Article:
Miranda Evans


My academic background is interdisciplinary, centred on the use of scientific approaches to understand the daily lives of our predecessors.

In 2018 I completed my Bachelor of Science (Anatomy/Histology and Geography) and Bachelor of Arts (Archaeology) (First Class Hons) at the University of Sydney. My honours thesis explored the utility of macroscopic taphonomic and osteological methods in understanding the intentionality or incidentally of funerary practices in tombs from Early Bronze Age Jericho, and in particular the possibility of cremation. During this time I also worked in the commercial archaeology sector in Sydney.

After completing my degrees I worked in collections management and conservation in Scotland, before joining the TEMPERA training network as a Marie Skłodowska-Curie Research Fellow. In my role as an Early Stage Research Assistant under the supervision of Dr. Jessica Hendy I received training in palaeoproteomics. My research concerned the application of proteomic methods to ceramics and their residues to investigate ancient foodways and the impact of cooking practice and depositional environment on the survival of ancient proteins.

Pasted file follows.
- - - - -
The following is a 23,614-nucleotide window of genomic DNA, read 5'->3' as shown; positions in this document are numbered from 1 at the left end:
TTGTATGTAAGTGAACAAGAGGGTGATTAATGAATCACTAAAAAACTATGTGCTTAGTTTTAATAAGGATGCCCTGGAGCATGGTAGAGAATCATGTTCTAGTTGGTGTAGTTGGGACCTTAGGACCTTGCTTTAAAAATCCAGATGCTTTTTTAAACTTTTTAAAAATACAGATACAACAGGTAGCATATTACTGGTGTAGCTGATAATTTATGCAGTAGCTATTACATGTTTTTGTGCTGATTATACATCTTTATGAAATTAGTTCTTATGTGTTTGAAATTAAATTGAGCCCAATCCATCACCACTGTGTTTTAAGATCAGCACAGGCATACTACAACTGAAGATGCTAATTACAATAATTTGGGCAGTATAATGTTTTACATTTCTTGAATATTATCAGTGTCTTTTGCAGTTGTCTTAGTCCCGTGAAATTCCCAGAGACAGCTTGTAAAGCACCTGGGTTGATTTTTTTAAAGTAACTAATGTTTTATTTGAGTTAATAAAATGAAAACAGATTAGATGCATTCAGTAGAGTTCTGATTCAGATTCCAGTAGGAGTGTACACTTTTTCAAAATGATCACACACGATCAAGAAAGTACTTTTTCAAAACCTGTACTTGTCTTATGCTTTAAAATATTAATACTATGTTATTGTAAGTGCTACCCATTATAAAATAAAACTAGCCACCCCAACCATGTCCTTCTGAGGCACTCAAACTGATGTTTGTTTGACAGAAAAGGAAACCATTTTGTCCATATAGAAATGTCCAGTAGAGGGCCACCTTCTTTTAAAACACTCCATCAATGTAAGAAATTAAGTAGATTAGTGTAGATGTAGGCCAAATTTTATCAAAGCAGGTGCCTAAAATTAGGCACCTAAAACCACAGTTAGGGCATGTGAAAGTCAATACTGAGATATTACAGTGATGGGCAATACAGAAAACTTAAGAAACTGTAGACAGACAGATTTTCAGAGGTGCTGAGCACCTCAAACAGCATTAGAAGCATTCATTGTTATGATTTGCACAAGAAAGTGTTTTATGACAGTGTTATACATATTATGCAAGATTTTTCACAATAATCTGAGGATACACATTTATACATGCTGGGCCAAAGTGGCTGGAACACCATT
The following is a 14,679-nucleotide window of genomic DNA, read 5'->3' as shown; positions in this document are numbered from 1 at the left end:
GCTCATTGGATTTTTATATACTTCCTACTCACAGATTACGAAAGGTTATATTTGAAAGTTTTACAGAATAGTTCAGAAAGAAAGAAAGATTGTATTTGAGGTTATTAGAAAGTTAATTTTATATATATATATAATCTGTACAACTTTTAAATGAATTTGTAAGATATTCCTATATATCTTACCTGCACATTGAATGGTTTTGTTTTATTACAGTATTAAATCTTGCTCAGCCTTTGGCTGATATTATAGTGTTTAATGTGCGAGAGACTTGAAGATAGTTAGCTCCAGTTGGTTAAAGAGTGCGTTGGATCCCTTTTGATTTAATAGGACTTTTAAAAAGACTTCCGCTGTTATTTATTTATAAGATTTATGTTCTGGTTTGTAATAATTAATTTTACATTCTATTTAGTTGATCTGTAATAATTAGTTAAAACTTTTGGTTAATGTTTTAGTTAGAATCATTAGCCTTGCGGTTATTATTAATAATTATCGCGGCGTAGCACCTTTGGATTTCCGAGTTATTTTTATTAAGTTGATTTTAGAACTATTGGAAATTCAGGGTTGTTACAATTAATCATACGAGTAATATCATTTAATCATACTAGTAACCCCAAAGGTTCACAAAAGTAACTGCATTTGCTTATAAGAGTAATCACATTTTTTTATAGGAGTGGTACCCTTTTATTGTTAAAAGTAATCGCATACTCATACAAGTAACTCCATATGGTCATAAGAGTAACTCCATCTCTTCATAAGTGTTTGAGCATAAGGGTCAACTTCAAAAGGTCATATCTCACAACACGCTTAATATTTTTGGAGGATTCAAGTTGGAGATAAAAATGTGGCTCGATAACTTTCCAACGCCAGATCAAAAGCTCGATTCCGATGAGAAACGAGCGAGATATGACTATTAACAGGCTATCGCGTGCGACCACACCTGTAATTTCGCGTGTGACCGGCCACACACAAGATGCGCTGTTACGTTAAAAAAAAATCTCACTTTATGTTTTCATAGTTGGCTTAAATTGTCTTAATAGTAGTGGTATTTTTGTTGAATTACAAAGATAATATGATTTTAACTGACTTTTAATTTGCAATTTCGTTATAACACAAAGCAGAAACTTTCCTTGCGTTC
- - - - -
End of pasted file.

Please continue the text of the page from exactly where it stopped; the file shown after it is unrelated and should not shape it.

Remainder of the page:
I am currently continuing to develop this research as a PhD at the University of Cambridge, under the supervision of Dr. Jessica Hendy (external), Tamsin O'Connell, Martin Millet and Matthew Collins, and supported by the Cambridge Trust.


Food is the most tangible part of our lives yet the most intangible in the archaeological record. It tells us about more than just what people ate; but also about trade, technology and cultural identity. Palaeoproteomics provides a powerful tool for investigating past diets and culinary practices and is increasingly used to provide animal and tissue-specific dietary information. My PhD project is composed of two core facets. First, an experimental approach is used to identify the variability of protein preservation based on ingredients, ceramic matrix, food preparation practice and deposition. Secondly, informed by these results, a large case study of proteomic data extracted from ceramics, their residues and human dental calculus is undertaken to gain a high-resolution understanding of diet and food preparation practice in Roman Britain.


Contact: miranda@palaeome.org